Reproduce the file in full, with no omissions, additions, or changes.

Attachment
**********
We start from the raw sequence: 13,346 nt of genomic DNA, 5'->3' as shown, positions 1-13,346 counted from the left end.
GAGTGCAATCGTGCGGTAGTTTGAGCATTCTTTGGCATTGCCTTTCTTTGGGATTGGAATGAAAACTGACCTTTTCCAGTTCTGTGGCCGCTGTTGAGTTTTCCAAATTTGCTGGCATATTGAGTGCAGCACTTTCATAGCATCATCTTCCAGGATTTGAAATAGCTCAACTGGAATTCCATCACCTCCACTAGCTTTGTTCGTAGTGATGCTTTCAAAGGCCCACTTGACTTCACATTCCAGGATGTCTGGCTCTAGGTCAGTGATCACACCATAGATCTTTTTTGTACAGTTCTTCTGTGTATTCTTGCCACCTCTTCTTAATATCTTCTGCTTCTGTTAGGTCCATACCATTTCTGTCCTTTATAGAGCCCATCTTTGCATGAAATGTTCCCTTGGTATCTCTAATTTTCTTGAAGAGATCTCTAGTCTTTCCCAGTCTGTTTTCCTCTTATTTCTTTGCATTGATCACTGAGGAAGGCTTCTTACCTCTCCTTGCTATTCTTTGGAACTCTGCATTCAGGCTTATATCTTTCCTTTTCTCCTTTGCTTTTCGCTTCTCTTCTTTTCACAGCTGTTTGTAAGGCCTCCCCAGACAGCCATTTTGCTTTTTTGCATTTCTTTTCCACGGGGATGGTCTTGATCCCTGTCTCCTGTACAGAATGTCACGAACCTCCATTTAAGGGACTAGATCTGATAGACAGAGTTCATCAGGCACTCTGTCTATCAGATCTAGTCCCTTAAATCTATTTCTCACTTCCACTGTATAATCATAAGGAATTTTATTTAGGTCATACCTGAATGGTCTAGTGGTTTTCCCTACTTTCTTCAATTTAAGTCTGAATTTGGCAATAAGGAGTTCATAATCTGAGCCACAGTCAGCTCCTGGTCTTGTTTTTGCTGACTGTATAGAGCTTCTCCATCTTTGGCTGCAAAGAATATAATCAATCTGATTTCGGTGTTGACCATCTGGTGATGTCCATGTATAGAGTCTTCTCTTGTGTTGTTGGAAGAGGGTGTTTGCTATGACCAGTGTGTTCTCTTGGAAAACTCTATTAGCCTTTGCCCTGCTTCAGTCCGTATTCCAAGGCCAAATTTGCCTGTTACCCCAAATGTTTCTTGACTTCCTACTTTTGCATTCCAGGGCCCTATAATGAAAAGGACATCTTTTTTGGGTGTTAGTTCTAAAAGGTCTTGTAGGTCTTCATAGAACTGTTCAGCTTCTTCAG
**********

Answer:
We start from the raw sequence: 13,346 nt of genomic DNA, 5'->3' as shown, positions 1-13,346 counted from the left end.
GAGTGCAATCGTGCGGTAGTTTGAGCATTCTTTGGCATTGCCTTTCTTTGGGATTGGAATGAAAACTGACCTTTTCCAGTTCTGTGGCCGCTGTTGAGTTTTCCAAATTTGCTGGCATATTGAGTGCAGCACTTTCATAGCATCATCTTCCAGGATTTGAAATAGCTCAACTGGAATTCCATCACCTCCACTAGCTTTGTTCGTAGTGATGCTTTCAAAGGCCCACTTGACTTCACATTCCAGGATGTCTGGCTCTAGGTCAGTGATCACACCATAGATCTTTTTTGTACAGTTCTTCTGTGTATTCTTGCCACCTCTTCTTAATATCTTCTGCTTCTGTTAGGTCCATACCATTTCTGTCCTTTATAGAGCCCATCTTTGCATGAAATGTTCCCTTGGTATCTCTAATTTTCTTGAAGAGATCTCTAGTCTTTCCCAGTCTGTTTTCCTCTTATTTCTTTGCATTGATCACTGAGGAAGGCTTCTTACCTCTCCTTGCTATTCTTTGGAACTCTGCATTCAGGCTTATATCTTTCCTTTTCTCCTTTGCTTTTCGCTTCTCTTCTTTTCACAGCTGTTTGTAAGGCCTCCCCAGACAGCCATTTTGCTTTTTTGCATTTCTTTTCCACGGGGATGGTCTTGATCCCTGTCTCCTGTACAGAATGTCACGAACCTCCATTTAAGGGACTAGATCTGATAGACAGAGTTCATCAGGCACTCTGTCTATCAGATCTAGTCCCTTAAATCTATTTCTCACTTCCACTGTATAATCATAAGGAATTTTATTTAGGTCATACCTGAATGGTCTAGTGGTTTTCCCTACTTTCTTCAATTTAAGTCTGAATTTGGCAATAAGGAGTTCATAATCTGAGCCACAGTCAGCTCCTGGTCTTGTTTTTGCTGACTGTATAGAGCTTCTCCATCTTTGGCTGCAAAGAATATAATCAATCTGATTTCGGTGTTGACCATCTGGTGATGTCCATGTATAGAGTCTTCTCTTGTGTTGTTGGAAGAGGGTGTTTGCTATGACCAGTGTGTTCTCTTGGAAAACTCTATTAGCCTTTGCCCTGCTTCAGTCCGTATTCCAAGGCCAAATTTGCCTGTTACCCCAAATGTTTCTTGACTTCCTACTTTTGCATTCCAGGGCCCTATAATGAAAAGGACATCTTTTTTGGGTGTTAGTTCTAAAAGGTCTTGTAGGTCTTCATAGAACTGTTCAGCTTCTTCAG